These are strange, troubled times. But one positive from this Coronavirus Crisis is that we really appreciate our social interaction − taken for granted until now.
Loneliness is a dreadful experience which, in the weeks ahead, many will experience acutely. Various Linlithgow organisations work tirelessly to help combat this feeling of isolation. For this reason, Linlithgow Grange Rotary supports such organisations with its Tree of Light initiative at Christmastime. Six organisations were selected for the 2019 campaign: Linlithgow and Community Day Care Centre, providing short-term secure environment and entertainment for frail elderly people whilst at the same time giving relief for the family or carer; Linlithgow Link whose activities include the monthly Caring Café for people with dementia; Link also provides transport to and from hospital or health-related appointments when public transport proves difficult; Carers of West Lothian, a charitable organisation that has developed a support service for carers, many of whom are carrying out their role in some isolation; and The Cyrenians who give one-to-one support and encouragement through befriending and telephone.
There can be no more traumatising sense of loneliness than losing someone dearly loved. Sands, The Stillbirth and Neo-Natal Death Society now appropriately renamed Held in our Hearts, works both to help reduce infant mortality and to ensure that anyone affected by a baby’s death receives optimum care and support for as long as required.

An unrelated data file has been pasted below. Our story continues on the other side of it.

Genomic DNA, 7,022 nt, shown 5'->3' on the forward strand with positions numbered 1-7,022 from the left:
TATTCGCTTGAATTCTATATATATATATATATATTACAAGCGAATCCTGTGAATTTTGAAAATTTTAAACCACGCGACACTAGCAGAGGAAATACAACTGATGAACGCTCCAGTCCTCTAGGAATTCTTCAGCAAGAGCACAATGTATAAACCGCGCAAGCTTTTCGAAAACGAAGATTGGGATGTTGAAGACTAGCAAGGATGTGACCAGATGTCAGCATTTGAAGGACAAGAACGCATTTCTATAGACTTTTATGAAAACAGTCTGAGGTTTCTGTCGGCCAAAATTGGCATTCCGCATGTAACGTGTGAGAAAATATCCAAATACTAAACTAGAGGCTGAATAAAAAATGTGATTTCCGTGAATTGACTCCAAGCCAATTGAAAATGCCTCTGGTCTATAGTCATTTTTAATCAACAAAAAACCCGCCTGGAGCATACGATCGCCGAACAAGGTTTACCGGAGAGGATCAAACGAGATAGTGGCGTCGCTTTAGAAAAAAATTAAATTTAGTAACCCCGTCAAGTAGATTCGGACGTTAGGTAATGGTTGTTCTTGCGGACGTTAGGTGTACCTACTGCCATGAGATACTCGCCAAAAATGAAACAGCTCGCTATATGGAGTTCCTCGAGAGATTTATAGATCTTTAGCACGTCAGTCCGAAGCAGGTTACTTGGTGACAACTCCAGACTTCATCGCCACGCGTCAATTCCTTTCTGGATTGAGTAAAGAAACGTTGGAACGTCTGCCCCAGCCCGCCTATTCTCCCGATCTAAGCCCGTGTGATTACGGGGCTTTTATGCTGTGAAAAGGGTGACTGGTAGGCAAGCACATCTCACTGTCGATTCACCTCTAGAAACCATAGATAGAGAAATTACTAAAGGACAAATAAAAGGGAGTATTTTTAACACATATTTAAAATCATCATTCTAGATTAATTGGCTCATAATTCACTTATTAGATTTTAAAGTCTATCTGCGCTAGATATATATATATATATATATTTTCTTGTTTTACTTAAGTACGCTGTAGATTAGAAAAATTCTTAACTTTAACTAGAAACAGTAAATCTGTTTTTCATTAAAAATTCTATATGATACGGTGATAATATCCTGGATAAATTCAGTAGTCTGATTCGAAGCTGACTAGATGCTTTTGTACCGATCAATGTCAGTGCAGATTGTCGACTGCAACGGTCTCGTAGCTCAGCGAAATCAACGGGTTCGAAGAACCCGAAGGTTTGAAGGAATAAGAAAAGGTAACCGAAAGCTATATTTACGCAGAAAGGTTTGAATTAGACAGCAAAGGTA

No magic formula will take away the pain of bereavement but, by listening and sharing with others, we often lessen the sense of isolation, chaos and despair felt after the death of a loved one. Positive Pathways Bereavement Support — a group of bereaved people who meet informally with a support team, sharing thoughts and feelings in looking forward.
Rotary Club members have been delighted to raise money on behalf of these organisations which function through the valuable contribution of volunteers, while largely dependent on public funding.
Linlithgow’s Rotary Tree of Light is now in its fourth year. We use a dedicated tree, illuminated at Christmas, as a focus for people to commemorate lost members of family and close friends or to celebrate a significant event in their lives. Tree of Light donations generously made direct or online in the 2019 campaign have now been disbursed to the charities and will be put to good use at this time or as soon as the things gets back to some equilibrium as their needs dictate. Originally, we used the tree outside the old Library in the Vennel, but for 2019 the town’s Christmas tree at The Cross played the role. Now placed in the very heart of the community, with new lighting partly sponsored by generous grants from Alan Steel Asset Management, RGM Solicitors, Stewart Electrical, Cala Homes and individual donations, our tree proudly displayed the community spirit of the town.
We must commend our three councillors for their encouragement and support in permitting the Tree to be allocated for this purpose. As a result of its higher profile, the 2019 Tree of Light received 50% more dedications, doubling the previous year’s income. Rotarians were in attendance each December weekend until Christmas answering questions and providing dedication forms. We were humbled by the warm praise for our initiative from passers-by.
One tableau to remain in the writer’s memory is driving past the Cross one December evening and seeing three couples intently reading the dedication cards below the tree. For a brief moment, the names of the many loved ones were spoken, albeit silently, once more. As the old African proverb states, “As long as you speak my name, I shall live forever”. The Tree of Light provides comfort and solace to many and the Rotary Club of Linlithgow Grange is proud to be of service in this way.